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Go to the NZFungi website for more indepth information on Polyporus septosporus. Polyporus septosporus


Polyporus squamosus
Polyporus udus
Tyromyces udus


Present in region - Indigenous. Endemic

Images (click to enlarge)


Caption: Fig. 5 Polyporus septosporus: A, basidiospores from tubes; B, septate basidiospores from pileus surface; C, basidia; D, generative hyphae from dissepiments; E, binding hyphae from dissepiments; F, generative hyphae from context; G, conducting h

Caption: Fig. 6 Polyporus septosporus habit; B, C, septate basidiospores from pileus surface (PDD 66261 - holotype). B,C, bars = 20 µm.

Article: Buchanan, P.K.; Ryvarden, L. (1998). New Zealand polypore fungi (Aphyllophorales): three new species and a new record. New Zealand Journal of Botany 36(2): 219-231 (http://www.rsnz.org/publish/abstracts.php).
Description: BASIDIOCARPS annual, infundibuliform to convex arising from a contracted base or more broadly attached, margin down-curved, up to 5.5 cm across, 5 cm from base to margin, 8 mm thick; pileus surface wrinkled, light brown (57.1 Br) to brown (58.m.Br), glabrous except for numerous scattered agglutinated bundles of hyphae (appearing macroscopically as tiny spots) appressed or erect, to almost 1 mm long; pore surface yellowish brown (76.1y Br- 72.d.OY) except at margin where pores are more reddish (46.gy.r Br), or pores appearing resinous throughout and then darker reddish brown (20.d.gy.Red) contrasting with the pale context; pores angular to convoluted, tending to be radially arranged especially on ascending parts of contracted base, 1-2 per mm, with dissepiments sometimes fimbriate at edge, extending over whole surface of contracted base; tubes concolorous, rather brittle, especially when appearing resinous, to 3.5 mm long; context cream, homogeneous, to 5 mm thick, of loose texture; cortex of dense texture, brown, 100-200 µm thick. Pileus and pore surfaces stain cherry red on application of 3% KOH, and colour is persistent; context tissue stains less intensely or not at all with KOH. HYPHAL SYSTEM dimitic in trama; tramal generative hyphae with clamps, hyaline, thin-walled, 2-3 µm diam.; tramal binding hyphae hyaline, at widest 4.5 µm diam., with wall thickened to 1.2 µm, branches tapering gradually; appearing monomitic in context, with hyphae ribbon-like, sparsely clamped, up to 12 µm diam. with wall to 1 µm thick; conducting hyphae as wide unbranched lengths of generative hyphae staining strongly in phloxine mountant; cortex formed from a compressed layer of hyphae oriented parallel to pileus surface, comprising flattened, ribbon-like generative hyphae to 10 µm diam. (though mostly 3.5-4.5 µm diam.) and thick-walled (to 2 µm) hyphae, 3-7 µm diam. which are sparingly branched and appear to lack clamps. CYSTIDIA absent. BASIDIA clavate, clamped at base, 30-39 x 7-11 µm, 4-sterigmate, with sterigmata approx. 6 µm long. BASIDIOSPORES elongate-ellipsoid, often with a slight depression near apiculus on adaxial surface, hyaline, smooth-walled, IKI-, abundant, in tubes typically nonseptate but rarely to occasionally 1- or 2-septate, on pileus surface at least some are 1-3-septate, rarely tending to disarticulate at septa, 11-18.5 x 4.3-6.2 µm. WOOD ROT white.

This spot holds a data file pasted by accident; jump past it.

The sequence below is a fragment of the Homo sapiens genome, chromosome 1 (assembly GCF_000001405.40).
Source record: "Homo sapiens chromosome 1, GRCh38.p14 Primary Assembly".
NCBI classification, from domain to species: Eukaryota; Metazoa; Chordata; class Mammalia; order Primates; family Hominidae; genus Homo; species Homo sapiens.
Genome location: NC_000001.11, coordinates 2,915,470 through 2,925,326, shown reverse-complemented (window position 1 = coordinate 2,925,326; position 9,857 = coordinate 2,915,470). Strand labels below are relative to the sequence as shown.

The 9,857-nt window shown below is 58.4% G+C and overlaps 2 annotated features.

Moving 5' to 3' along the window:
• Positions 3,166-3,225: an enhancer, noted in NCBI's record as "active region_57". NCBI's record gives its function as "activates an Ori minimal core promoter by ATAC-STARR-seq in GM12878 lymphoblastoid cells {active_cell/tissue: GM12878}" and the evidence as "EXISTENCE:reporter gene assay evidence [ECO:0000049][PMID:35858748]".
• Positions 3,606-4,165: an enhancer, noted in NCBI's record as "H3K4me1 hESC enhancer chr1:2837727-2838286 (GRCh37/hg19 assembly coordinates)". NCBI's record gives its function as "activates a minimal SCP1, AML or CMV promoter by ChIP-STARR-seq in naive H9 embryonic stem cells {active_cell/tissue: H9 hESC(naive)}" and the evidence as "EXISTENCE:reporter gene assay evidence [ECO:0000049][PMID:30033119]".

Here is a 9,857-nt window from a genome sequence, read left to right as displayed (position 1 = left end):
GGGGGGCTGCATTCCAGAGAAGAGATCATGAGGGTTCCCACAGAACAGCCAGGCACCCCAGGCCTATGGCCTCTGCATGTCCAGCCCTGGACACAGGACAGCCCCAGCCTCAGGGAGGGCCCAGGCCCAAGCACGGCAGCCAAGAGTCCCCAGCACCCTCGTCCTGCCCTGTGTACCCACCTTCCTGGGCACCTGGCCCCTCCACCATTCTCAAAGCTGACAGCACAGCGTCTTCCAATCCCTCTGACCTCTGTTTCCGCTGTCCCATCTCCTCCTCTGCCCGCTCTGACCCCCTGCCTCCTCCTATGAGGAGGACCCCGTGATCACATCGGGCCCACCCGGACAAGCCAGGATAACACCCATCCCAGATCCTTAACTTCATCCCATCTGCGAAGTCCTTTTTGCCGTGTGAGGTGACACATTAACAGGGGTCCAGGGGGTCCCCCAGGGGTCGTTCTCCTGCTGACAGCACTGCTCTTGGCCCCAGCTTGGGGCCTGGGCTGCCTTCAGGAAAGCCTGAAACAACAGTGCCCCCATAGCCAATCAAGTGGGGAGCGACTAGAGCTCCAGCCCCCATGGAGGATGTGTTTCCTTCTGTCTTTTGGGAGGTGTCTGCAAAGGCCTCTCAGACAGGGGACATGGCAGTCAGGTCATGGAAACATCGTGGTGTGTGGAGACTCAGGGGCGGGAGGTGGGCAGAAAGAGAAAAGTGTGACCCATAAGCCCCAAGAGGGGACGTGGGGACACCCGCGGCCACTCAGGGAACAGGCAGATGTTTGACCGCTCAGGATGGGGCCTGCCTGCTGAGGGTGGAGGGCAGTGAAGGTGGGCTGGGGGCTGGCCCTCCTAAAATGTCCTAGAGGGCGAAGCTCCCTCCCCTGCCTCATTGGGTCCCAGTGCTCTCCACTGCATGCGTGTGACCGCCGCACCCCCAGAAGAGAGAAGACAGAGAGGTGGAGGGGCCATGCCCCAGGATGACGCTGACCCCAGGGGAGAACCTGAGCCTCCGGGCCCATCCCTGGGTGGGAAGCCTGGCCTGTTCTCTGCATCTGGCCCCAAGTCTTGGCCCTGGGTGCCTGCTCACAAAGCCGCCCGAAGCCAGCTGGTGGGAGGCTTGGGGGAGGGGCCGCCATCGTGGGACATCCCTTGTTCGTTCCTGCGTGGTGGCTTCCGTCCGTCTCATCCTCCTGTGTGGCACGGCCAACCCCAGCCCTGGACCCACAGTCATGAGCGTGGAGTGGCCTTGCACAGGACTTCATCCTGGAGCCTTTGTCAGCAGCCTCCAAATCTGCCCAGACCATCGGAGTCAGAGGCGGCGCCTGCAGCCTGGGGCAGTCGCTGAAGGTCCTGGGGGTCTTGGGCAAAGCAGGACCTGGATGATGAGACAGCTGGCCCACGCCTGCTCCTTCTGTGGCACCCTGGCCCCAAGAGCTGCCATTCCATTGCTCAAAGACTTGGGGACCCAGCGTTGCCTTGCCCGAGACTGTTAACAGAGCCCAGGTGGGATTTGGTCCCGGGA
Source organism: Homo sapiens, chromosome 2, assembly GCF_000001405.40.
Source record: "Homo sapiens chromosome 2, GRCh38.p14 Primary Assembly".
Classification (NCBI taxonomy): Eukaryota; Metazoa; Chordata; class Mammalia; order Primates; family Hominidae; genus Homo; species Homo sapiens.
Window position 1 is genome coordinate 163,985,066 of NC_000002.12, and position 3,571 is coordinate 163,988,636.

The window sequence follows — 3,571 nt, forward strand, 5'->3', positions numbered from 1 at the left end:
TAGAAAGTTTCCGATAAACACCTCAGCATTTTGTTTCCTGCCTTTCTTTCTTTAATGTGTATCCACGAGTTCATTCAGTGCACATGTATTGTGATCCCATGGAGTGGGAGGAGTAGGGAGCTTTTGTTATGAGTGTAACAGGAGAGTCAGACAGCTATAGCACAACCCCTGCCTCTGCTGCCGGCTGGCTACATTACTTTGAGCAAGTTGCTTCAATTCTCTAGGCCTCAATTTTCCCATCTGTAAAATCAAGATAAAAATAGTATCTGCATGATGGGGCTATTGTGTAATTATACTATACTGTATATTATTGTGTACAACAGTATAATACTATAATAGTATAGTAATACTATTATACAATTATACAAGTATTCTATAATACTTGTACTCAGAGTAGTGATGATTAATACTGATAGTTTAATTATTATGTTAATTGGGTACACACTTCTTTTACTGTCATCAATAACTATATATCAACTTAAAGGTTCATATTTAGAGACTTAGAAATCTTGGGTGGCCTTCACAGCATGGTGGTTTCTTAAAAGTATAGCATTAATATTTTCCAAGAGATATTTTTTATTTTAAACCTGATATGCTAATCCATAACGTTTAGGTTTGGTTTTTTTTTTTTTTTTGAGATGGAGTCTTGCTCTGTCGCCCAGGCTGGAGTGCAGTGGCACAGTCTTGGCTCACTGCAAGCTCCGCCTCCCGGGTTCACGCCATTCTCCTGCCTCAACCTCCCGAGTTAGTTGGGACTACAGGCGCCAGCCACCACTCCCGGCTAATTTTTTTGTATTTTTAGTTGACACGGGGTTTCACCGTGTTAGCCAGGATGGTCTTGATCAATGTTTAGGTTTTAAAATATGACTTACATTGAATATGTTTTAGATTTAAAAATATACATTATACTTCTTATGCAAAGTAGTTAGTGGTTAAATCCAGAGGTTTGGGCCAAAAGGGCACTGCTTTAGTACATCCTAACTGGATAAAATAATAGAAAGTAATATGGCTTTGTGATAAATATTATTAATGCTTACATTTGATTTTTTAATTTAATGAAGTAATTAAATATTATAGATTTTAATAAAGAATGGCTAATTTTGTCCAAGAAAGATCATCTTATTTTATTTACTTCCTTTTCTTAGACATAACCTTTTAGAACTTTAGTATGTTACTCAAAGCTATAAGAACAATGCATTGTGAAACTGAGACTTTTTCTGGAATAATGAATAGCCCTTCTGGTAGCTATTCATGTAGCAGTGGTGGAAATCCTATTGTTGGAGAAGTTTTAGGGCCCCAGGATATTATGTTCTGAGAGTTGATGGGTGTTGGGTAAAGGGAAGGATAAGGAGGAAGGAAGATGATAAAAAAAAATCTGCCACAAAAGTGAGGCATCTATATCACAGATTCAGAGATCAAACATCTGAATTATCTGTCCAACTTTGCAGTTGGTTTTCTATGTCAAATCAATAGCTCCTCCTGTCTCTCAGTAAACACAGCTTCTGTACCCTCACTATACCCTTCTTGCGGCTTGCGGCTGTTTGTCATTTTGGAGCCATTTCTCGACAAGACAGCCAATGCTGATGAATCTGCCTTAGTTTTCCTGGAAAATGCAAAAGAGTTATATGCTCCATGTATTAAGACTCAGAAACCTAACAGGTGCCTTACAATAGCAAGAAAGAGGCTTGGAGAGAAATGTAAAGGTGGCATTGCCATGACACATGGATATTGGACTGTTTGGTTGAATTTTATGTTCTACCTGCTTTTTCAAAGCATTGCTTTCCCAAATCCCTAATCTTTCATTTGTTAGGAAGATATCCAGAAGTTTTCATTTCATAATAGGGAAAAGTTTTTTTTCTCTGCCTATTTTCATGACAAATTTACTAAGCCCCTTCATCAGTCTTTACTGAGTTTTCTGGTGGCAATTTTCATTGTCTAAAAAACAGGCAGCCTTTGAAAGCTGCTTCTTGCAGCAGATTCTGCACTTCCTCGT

Habitat: SUBSTRATA: Known from dead wood of ?Dacrycarpus daerydioides, Dacrydium cupressinum, and Nothofagus truncata.
Distribution: New Zealand: Auckland, Bay of Plenty. Australia: Victoria, Tasmania.
Notes: ETYMOLOGY: septosporus, referring to septation evident in a minority of basidiospores.
NOTES: This species is separated from all other members of Polyporus by the red reaction of tissue at the pileus and pore surfaces to KOH, and by the septate basidiospores. The red reaction was conspicuous in both fresh and dried material of the holotype, and was less clear though still evident in the darker-coloured dried specimens in PDD 5391. In NZFRI 1759 the coloration with KOH was reddish brown and less distinct than in the holotype.
To our knowledge this species is the first member of the Aphyllophorales to be described with septate basidiospores. Septate spores were readily observed on the pileus surface of the holotype (Fig. 6B,C), where they outnumber nonseptate spores, but they are rare in tubes of that specimen. Septate spores are rare on the pileus surface of PDD 5391 and NZFRI 1759, and were not seen in tubes.
Cunningham (1965) identified PDD 5391 as Tyromyces udus (Jungh.) G.Cunn. (bas. Polyporus udus Jungh.), and mistakenly described hyphae with simple septa; he did not report septate basidiospores. P. udus resembles P. septosporus in pore, basidium, and spore dimensions but, in addition to distinguishing features mentioned above, differs in being distinctly stipitate and having a different hyphal composition (e.g., dimitic context) (Nunez & Ryvarden 1995). P. udus is tropical in distribution and is not known from New Zealand. The identity of two other collections cited by Cunningham (1965) as Tyromyces udus was not determined.
The holotype (K) of Polyporus tasmanicus Massee 1899, non Berk. 1860 is closely similar to P. septosporus in microscopic features, although septate spores were not seen. Massee (1899) reported that his species occurred on the ground, whereas P. septosporus is lignicolous. Cunningham (1950) identified Massee's material as Polyporus pes-caprae (Pers.) Fr. (= Albatrellus pes-caprae (Pers.: Fr.) Pouzar), but the latter differs in features such as the fleshy fruit-body, monomitic hyphal system with inflated hyphae, and mycorrhizal habit.